Older workers and the recession
This recession has encouraged some half-witted arguments, but one of the worst is the notion that, because young people are facing the worst prospects of any age group (undoubtedly true), therefore older workers should ‘stand aside’ to ‘make room’ for them (complete b*!!*<#s).
There may be an obvious reason why I am more aware of the fatuity of this argument now than I was during the 80s or 90s recessions, but there are good trade union arguments as well as personal ones.
It isn’t so long since there were people (quite a lot of them, in fact) who would tell you that women were keeping men out of jobs and that the answer to unemployment was to force them back into the home. Today, any trades unionist has an answer to that one:
- Women workers need the wages – their families could not survive without them. And women value their careers every bit as much as men do.
- Businesses need to recruit the best person for the job if they are going to succeed in highly competitive markets. Blocking women’s employment cuts employers off from half of those best people.
(There are other arguments as well; these are the ones that appeal to me.)
Very similar arguments apply to older workers.
I’m not arguing against the right to a decent retirement. But, given the state of many pension schemes, an increasing number of older workers cannot afford to retire just now. And of course, there are plenty of older workers who are the best person for the job they are doing.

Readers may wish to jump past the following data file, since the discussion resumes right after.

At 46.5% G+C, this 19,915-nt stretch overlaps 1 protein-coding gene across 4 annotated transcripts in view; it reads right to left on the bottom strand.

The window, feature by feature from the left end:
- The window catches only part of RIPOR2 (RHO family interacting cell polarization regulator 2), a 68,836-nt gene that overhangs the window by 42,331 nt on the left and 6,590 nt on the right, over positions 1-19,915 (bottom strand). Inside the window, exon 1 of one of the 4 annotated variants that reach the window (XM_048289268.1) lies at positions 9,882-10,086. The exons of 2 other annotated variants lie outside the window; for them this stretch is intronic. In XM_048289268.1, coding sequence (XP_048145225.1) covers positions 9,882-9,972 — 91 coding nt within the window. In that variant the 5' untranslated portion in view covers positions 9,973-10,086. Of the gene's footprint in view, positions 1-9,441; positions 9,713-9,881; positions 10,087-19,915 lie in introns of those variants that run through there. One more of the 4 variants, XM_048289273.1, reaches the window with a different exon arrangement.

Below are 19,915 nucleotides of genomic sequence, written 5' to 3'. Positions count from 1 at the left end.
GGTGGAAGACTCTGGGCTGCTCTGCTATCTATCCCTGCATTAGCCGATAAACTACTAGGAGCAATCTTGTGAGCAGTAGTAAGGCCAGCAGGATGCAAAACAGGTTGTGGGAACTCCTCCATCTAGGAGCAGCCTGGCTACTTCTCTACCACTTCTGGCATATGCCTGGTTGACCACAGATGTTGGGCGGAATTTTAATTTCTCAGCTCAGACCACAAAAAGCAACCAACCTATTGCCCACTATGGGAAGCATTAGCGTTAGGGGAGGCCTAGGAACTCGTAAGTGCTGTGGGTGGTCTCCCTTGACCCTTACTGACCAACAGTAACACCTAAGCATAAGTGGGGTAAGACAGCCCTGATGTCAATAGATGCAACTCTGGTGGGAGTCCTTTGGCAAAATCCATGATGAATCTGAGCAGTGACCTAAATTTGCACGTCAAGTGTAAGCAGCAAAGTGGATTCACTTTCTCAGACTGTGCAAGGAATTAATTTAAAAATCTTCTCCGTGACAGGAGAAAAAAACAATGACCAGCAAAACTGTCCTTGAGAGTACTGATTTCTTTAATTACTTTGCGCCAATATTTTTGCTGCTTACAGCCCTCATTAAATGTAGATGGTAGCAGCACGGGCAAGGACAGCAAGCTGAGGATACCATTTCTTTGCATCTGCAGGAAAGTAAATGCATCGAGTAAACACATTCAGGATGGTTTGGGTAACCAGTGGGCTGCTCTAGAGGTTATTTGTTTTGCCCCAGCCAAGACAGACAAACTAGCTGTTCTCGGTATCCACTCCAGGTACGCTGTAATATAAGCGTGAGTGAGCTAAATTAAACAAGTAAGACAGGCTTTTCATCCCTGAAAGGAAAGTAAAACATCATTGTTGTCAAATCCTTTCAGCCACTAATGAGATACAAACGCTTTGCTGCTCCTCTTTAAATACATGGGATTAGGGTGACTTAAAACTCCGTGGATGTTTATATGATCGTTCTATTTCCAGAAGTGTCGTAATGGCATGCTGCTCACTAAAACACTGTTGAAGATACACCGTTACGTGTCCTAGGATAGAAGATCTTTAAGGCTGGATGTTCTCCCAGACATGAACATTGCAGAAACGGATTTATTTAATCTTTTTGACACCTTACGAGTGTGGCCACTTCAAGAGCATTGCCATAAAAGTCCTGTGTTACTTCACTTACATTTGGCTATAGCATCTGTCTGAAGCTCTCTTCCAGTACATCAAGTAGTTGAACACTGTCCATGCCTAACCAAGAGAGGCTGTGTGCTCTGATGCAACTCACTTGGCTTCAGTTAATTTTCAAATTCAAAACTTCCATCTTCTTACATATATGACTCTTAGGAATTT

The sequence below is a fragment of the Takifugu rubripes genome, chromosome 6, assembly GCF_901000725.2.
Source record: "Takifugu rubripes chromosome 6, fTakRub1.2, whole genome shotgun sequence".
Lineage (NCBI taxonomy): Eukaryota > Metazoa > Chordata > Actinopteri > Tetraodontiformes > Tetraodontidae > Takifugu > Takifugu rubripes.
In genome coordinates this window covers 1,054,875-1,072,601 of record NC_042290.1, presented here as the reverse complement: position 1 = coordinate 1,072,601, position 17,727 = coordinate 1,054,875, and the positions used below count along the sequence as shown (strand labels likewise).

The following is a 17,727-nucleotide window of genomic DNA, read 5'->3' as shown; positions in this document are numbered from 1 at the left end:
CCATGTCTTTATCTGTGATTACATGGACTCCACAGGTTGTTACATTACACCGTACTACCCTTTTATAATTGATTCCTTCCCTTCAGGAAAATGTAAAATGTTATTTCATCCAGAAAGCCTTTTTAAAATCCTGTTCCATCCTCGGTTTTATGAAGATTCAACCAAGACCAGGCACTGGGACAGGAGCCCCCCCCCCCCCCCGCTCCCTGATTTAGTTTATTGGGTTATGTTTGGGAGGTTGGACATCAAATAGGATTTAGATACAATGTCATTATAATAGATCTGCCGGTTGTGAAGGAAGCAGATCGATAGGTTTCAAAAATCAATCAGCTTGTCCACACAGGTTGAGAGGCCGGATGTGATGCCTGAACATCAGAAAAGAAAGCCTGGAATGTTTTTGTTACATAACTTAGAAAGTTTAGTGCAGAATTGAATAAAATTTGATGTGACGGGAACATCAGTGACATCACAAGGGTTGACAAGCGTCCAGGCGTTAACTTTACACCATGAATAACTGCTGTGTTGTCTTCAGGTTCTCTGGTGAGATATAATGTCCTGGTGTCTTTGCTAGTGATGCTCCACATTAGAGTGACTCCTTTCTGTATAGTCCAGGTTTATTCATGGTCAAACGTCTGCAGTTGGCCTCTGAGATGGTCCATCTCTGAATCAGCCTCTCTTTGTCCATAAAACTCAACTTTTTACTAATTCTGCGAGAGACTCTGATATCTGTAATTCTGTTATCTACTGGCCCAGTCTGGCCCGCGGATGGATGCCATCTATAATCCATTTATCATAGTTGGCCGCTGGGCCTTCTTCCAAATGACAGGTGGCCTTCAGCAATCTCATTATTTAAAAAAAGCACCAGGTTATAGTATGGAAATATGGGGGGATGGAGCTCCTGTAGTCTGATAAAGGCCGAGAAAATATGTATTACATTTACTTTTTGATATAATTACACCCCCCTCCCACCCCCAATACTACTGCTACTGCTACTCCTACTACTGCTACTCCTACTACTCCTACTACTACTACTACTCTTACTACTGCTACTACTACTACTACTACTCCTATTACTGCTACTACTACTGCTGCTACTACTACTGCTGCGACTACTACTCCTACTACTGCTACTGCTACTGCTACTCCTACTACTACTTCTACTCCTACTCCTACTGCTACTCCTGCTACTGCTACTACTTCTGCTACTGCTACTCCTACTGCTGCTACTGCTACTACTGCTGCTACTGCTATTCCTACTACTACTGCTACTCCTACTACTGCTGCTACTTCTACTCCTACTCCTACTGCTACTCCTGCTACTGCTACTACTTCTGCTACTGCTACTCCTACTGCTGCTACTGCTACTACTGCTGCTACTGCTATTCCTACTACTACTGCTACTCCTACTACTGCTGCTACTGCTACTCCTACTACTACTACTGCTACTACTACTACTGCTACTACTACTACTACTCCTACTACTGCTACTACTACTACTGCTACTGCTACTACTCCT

Just as important, to my mind, is the impact that giving up work would have on people’s quality of life. There are plenty of people who would lose the part of their life that is most fulfilling if they had to give up their jobs and plenty more who still have goals they have not achieved (even if they are over 50).
For many people, early retirement is involuntary and strongly linked to social exclusion. A study for the Cabinet Office reported that 40 per cent of retired men and 20 per cent of retired women had retired earlier than they expected, and that, in two thirds of cases, this was initiated by the employer. Even seemingly voluntary retirement may be the result of having very few other choices – “it is not safe to assume”, they concluded, ” that any more than one-third of the increase in worklessness in this age group is due to fully voluntary early retirement.”
Another study, for the Social Exclusion Unit, found that multiple exclusion among older people was linked to unemployment – unemployed people were more likely than any other category of older people to be excluded on the social, civic, neighbourhood or material ‘dimensions’ of exclusion.
I don’t buy the argument that ‘standing aside’ could just be temporary, with a return to work once the recession is over. Older workers find it harder than people from other age groups to return to employment once they have lost their jobs: a recent study found that people aged between 50 and state pension age who were not in employment in 2002-3 were ten times as likely to still be out of work in 2004-5 as to have returned to employment.
For a trades unionist, collective answers to economic problems are superior to blaming particular groups of workers. Claims that one group of workers can only do well if another does badly strike at the heart of the principle of solidarity.